The Armed Forces have an exemption from the Equality Act 2010 for reasons of combat effectiveness and there are restrictions on women serving in close-combat roles.
The principal roles closed to women are: the Royal Marines General Service, the Household Cavalry and Royal Armoured Corps, the Infantry and Royal Air Force Regiment. Figures compiled in the 2006 (soon to be revised) review show that the proportion of posts in the Armed Forces open to women was 71% in the Naval Service, 67% in the Army and 96% in the Royal Air Force.
Between 2000 and 2013 the percentage of females in the UK Regular Forces increased from 8.0% to 9.7%. At 1 April 2013 females accounted for 12.6% of Officers and 9.1% of Other Ranks. The RAF has always had the highest proportion of female personnel (currently 13.9%), followed by the Naval Service (currently 9.0%) and the Army (currently 8.4%). There are no specific policy explanations for the difference, although the proportion of posts in each Service open to women may contribute to the difference. The long term trend in all three Services is for gradual increases in the proportion of personnel who are female.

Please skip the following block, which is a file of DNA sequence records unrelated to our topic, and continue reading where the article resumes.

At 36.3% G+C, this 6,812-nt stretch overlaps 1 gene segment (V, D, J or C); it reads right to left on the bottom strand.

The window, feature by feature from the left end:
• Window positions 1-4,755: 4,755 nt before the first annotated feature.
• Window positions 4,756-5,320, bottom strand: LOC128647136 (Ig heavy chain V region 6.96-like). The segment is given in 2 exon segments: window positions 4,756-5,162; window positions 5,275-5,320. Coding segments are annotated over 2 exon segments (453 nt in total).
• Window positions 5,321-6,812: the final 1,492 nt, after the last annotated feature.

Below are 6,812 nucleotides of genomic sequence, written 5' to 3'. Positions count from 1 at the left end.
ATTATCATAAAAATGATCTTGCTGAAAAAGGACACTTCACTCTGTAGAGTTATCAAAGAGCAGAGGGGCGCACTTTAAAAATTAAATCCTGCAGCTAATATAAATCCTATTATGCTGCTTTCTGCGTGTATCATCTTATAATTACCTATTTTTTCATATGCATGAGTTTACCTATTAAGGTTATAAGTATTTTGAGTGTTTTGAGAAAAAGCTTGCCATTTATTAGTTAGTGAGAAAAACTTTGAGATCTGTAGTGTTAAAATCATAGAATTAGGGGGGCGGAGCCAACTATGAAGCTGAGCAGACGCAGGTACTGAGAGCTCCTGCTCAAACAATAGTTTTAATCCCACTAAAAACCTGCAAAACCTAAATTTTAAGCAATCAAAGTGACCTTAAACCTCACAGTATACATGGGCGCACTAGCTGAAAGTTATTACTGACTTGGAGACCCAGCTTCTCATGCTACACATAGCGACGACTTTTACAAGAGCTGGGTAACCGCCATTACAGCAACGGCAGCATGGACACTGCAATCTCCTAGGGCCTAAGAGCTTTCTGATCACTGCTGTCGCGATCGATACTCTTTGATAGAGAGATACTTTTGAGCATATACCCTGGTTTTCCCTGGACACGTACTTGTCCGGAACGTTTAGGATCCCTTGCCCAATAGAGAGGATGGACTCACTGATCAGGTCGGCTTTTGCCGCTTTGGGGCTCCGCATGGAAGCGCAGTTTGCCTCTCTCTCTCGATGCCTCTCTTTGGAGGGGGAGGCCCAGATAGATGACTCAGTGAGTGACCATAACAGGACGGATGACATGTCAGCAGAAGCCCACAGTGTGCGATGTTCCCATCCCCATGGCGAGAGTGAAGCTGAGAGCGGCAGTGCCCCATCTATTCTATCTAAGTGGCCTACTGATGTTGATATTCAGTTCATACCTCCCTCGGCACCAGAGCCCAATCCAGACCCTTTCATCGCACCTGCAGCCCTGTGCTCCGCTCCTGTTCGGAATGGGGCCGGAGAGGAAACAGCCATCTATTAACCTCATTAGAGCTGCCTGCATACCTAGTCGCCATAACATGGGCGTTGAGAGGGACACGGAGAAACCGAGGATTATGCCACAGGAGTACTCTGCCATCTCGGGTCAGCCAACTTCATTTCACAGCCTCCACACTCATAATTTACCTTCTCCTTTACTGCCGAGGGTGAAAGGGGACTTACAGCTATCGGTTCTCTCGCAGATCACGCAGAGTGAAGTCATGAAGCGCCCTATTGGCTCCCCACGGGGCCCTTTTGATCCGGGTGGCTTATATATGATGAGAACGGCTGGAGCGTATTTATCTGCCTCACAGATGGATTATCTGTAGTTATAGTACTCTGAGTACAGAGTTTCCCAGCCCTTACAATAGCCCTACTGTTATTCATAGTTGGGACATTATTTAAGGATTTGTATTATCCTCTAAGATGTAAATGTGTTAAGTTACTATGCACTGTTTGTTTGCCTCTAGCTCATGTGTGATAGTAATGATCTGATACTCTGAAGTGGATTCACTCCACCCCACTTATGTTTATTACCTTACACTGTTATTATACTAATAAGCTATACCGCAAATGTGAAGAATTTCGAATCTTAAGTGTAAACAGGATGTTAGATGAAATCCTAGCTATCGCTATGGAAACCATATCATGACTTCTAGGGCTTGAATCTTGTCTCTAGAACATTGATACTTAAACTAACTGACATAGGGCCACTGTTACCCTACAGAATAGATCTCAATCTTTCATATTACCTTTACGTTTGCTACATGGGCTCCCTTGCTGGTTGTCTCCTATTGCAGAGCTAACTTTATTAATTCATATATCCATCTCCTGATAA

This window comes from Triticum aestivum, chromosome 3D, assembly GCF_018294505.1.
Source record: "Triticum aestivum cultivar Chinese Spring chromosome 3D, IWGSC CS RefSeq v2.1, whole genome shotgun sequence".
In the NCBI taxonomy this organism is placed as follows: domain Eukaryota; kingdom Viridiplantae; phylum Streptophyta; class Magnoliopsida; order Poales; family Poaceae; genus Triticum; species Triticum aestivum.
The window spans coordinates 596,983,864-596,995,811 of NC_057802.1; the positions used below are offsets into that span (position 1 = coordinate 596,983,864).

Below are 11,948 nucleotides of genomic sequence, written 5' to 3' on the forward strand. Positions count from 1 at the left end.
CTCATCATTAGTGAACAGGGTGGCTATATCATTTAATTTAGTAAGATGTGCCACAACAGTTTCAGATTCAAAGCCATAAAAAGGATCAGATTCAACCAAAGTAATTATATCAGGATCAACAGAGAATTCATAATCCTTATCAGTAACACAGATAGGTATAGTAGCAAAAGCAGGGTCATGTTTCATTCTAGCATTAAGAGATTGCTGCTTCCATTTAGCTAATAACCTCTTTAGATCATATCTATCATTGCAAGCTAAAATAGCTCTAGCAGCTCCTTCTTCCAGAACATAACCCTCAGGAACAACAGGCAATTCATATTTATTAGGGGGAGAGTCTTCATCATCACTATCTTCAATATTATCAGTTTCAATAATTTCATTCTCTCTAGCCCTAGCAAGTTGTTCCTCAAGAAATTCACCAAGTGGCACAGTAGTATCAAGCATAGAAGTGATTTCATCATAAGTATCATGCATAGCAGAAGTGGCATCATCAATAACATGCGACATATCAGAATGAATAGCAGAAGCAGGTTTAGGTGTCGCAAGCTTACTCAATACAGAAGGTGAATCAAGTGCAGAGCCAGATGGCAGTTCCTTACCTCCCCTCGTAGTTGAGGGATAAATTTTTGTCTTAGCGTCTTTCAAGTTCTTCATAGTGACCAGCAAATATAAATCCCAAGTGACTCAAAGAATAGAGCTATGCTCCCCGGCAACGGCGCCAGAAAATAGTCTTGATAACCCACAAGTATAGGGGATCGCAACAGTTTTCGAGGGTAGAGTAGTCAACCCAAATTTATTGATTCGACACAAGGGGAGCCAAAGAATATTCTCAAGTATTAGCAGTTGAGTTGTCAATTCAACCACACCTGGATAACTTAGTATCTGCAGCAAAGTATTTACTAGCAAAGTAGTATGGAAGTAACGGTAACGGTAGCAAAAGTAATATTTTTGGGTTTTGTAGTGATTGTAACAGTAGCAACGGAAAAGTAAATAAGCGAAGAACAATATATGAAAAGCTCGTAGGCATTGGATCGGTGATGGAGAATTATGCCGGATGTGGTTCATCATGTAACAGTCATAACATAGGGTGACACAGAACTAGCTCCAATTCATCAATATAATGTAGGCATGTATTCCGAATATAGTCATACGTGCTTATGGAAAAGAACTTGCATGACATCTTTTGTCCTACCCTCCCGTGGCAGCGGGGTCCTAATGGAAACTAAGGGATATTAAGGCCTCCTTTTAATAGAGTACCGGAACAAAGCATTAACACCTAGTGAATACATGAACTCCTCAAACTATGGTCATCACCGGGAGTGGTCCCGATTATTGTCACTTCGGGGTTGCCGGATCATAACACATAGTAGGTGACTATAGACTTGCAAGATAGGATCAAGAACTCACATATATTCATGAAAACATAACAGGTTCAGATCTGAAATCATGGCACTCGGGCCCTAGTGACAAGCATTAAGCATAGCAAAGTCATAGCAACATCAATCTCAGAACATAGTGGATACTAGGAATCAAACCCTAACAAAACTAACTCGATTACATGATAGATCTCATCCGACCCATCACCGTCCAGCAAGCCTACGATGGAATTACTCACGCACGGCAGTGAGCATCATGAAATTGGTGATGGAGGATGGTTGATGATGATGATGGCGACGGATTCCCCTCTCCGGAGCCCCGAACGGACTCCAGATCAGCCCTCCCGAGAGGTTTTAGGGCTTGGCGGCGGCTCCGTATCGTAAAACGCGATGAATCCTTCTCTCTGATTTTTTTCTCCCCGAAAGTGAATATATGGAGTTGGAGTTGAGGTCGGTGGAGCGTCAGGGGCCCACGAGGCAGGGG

The Naval Service, however, has recently shown signs of a change in this trend. Since 2010, although the percentage of female Naval Service Officers has increased by 0.2% points, the percentage of female Naval Service Other Ranks has fallen from 9.6% in 2010 to 8.8% in 2013. This has led, since 2010, to a decrease in the percentage of females in the Naval Service. One reason for this could be that whilst the Royal Navy has reduced in size by 14.5%, the Royal Marines, with predominantly male roles, has only reduced by 3.8%.
DASA (Defence Analytical and Statistical Agency) (2013) Tri-Service Bulletin 2013. Available from World Wide Web: http://www.dasa.mod.uk/publications/personnel/military/tri-service-personnel-bulletin/2013/2013.pdf. [Accessed: 19 October, 2013].